Augustine says (De Trin. vi, 8), for this reason the Father is said to be
greater than Christ in His human nature. The second subjection is
attributed to Christ, inasmuch as all that befell Christ is believed to
have happened by Divine appointment; hence Dionysius says (Coel. Hier.
iv) that Christ "is subject to the ordinance of God the Father." And this
is the subjection of subservience, whereby "every creature serves God"
(Judith 16:17), being subject to His ordinance, according to Wis. 16:24:
"The creature serving Thee the Creator." And in this way the Son of God
(Phil. 2:7) is said to have taken "the form of a servant." The third
subjection He attributes to Himself, saying (Jn. 8:29): "I do always the
things that please Him." And this is the subjection to the Father, of
obedience unto death. Hence it is written (Phil. 2:8) that he became
"obedient" to the Father "unto death."
Reply to Objection 1: As we are not to understand that Christ is a creature
simply, but only in His human nature, whether this qualification be added
or not, as stated above (Question , Article ), so also we are to understand that
Christ is subject to the Father not simply but in His human nature, even
if this qualification be not added; and yet it is better to add this
qualification in order to avoid the error of Arius, who held the Son to
be less than the Father.
Reply to Objection 2: The relation of subservience and dominion is based upon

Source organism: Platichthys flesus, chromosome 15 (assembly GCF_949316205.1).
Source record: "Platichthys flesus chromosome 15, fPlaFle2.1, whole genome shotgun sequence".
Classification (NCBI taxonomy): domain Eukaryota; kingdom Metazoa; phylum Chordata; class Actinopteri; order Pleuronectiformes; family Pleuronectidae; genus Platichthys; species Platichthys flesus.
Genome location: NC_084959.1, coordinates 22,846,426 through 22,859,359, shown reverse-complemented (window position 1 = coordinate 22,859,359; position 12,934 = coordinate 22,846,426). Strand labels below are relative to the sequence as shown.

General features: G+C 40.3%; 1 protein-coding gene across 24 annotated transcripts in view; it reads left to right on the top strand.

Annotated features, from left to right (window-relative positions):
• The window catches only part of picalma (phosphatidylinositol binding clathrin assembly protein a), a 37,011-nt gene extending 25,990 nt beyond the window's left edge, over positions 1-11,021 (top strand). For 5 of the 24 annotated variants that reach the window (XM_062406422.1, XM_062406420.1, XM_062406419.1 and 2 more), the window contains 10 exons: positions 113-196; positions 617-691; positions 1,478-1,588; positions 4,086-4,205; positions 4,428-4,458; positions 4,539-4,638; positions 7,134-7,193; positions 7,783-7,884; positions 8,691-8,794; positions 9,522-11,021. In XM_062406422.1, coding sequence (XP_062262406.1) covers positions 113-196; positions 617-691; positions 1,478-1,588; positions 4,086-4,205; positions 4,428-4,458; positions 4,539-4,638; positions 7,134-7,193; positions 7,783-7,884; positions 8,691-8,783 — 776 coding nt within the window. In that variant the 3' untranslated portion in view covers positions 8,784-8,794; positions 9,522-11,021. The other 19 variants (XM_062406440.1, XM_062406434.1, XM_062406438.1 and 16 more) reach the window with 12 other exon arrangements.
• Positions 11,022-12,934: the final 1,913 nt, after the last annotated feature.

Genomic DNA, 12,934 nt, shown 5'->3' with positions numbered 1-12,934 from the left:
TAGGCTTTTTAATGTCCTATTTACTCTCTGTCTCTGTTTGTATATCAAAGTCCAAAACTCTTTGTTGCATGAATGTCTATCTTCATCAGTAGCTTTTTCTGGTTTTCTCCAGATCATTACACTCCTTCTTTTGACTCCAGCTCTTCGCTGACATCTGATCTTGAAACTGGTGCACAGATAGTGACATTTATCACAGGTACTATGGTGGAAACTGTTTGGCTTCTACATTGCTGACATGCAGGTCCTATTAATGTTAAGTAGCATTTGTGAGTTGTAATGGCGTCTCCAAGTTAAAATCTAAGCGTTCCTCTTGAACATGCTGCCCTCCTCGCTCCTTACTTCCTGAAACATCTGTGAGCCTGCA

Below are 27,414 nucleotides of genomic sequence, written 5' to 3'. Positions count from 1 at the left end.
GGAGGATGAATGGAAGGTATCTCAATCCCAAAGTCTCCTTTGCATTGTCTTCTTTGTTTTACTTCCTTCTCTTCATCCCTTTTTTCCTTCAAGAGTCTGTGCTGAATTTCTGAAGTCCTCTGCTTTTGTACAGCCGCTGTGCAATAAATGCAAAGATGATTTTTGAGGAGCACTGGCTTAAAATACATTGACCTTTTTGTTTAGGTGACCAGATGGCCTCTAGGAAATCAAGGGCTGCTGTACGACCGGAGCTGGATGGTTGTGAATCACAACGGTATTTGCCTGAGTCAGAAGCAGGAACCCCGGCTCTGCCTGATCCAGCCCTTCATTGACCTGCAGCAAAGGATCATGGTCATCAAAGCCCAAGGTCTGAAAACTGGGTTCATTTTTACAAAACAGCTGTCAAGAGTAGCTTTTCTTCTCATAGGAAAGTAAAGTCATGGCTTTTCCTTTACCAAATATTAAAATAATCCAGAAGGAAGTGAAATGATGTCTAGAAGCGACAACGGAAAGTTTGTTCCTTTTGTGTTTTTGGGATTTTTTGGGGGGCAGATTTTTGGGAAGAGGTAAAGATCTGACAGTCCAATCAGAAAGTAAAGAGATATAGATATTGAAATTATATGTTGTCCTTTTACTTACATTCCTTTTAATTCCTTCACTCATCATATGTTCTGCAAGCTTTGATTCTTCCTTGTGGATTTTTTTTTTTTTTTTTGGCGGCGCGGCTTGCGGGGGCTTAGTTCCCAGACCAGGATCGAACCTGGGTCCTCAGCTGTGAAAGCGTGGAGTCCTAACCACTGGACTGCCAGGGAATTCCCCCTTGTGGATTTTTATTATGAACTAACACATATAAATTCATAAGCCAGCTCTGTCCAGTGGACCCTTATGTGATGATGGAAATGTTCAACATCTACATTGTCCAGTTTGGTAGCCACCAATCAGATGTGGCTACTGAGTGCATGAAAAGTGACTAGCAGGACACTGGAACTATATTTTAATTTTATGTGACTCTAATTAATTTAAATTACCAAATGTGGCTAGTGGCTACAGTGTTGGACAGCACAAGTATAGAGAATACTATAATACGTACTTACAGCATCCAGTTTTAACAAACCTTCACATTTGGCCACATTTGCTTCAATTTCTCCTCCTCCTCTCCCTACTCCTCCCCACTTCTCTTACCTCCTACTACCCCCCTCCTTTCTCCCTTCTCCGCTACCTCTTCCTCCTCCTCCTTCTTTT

action and passion, inasmuch as it belongs to a servant to be moved by
the will of his master. Now to act is not attributed to the nature as
agent, but to the person, since "acts belong to supposita and to
singulars," according to the Philosopher (Metaph. i, 1). Nevertheless
action is attributed to the nature as to that whereby the person or
hypostasis acts. Hence, although the nature is not properly said to rule
or serve, yet every hypostasis or person may be properly said to be
ruling or serving in this or that nature. And in this way nothing
prevents Christ being subject or servant to the Father in human nature.
Reply to Objection 3: As Augustine says (De Trin. i, 8): "Christ will give the
kingdom to God and the Father, when He has brought the faithful, over
whom He now reigns by faith, to the vision," i.e. to see the essence
common to the Father and the Son: and then He will be totally subject to
the Father not only in Himself, but also in His members by the full
participation of the Godhead. And then all things will be fully subject
to Him by the final accomplishment of His will concerning them; although
even now all things are subject to Him as regards His power, according to
Mt. 28:18: "All power is given to Me in heaven and in earth."
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Question: 20 [<< | >>]
Article: 2 [<< | >>]
Objection 1: It would seem that Christ is not subject to Himself. For Cyril
says in a synodal letter which the Council of Ephesus (Part I, ch. xxvi)
received: "Christ is neither servant nor master of Himself. It is
foolish, or rather impious, to think or say this." And Damascene says the
same (De Fide Orth. iii, 21): "The one Being, Christ, cannot be the
servant or master of Himself." Now Christ is said to be the servant of
the Father inasmuch as He is subject to Him. Hence Christ is not subject
Objection 2: Further, servant has reference to master. Now nothing has a
relation to itself, hence Hilary says (De Trin. vii) that nothing is like
or equal to itself. Hence Christ cannot be said to be the servant of
Himself, and consequently to be subject to Himself.
Objection 3: Further, "as the rational soul and flesh are one man; so God and
man are one Christ," as Athanasius says (Symb. Fid.). Now man is not said
to be subject to himself or servant to himself or greater than himself
because his body is subject to his soul. Therefore, Christ is not said to